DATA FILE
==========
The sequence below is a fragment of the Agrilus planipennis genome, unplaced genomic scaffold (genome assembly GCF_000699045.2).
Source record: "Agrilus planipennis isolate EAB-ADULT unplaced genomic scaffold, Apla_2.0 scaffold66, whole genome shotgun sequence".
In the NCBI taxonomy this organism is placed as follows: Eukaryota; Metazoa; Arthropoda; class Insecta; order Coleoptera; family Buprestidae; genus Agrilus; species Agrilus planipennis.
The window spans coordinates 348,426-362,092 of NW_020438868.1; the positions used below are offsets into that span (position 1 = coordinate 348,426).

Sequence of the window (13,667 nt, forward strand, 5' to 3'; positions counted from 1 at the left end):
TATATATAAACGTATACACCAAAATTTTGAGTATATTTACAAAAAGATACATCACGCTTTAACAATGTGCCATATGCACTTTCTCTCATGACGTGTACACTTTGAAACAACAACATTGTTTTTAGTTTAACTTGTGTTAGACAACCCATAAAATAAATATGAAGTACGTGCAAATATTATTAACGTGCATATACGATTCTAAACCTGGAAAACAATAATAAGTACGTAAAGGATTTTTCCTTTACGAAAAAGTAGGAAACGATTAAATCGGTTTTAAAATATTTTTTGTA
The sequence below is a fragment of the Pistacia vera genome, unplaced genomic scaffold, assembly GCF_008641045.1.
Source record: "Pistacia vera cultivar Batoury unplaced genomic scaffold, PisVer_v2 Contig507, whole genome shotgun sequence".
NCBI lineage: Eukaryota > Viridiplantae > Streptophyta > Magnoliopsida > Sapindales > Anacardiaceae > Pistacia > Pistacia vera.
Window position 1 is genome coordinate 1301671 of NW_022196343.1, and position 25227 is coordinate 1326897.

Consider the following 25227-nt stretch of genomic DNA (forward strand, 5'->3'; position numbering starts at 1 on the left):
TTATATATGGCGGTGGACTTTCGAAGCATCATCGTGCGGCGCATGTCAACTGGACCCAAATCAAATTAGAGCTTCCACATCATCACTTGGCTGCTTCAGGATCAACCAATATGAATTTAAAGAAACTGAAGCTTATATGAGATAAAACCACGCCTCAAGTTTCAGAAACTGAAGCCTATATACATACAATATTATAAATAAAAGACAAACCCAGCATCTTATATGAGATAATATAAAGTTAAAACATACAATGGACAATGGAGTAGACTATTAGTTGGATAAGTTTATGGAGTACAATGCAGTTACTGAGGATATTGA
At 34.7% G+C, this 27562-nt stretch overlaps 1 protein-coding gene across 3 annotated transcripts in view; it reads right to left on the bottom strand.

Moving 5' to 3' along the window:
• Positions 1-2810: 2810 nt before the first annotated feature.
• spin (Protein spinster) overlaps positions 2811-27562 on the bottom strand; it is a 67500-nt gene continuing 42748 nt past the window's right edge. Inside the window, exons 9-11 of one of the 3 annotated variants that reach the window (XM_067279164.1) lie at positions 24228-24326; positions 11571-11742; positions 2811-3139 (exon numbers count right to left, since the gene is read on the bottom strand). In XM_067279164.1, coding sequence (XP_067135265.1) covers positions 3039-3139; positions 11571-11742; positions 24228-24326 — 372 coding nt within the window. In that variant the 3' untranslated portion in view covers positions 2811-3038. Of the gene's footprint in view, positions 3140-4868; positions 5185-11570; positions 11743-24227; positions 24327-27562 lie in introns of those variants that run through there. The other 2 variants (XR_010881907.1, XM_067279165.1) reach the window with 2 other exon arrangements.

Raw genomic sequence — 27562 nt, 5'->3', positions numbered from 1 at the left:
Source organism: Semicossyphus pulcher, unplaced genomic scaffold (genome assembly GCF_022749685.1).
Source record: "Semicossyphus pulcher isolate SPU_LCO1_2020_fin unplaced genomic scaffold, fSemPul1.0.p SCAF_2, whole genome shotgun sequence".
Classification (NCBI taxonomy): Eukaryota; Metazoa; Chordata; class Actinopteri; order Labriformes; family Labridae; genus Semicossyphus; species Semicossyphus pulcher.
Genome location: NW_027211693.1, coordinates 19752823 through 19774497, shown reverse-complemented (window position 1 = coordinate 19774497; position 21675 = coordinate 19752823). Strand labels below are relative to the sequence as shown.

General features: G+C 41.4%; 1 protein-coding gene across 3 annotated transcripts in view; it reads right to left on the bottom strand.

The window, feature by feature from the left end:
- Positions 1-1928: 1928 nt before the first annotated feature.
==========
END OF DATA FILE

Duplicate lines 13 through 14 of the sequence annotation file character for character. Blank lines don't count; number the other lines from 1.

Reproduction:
At 34.7% G+C, this 27562-nt stretch overlaps 1 protein-coding gene across 3 annotated transcripts in view; it reads right to left on the bottom strand.

Moving 5' to 3' along the window: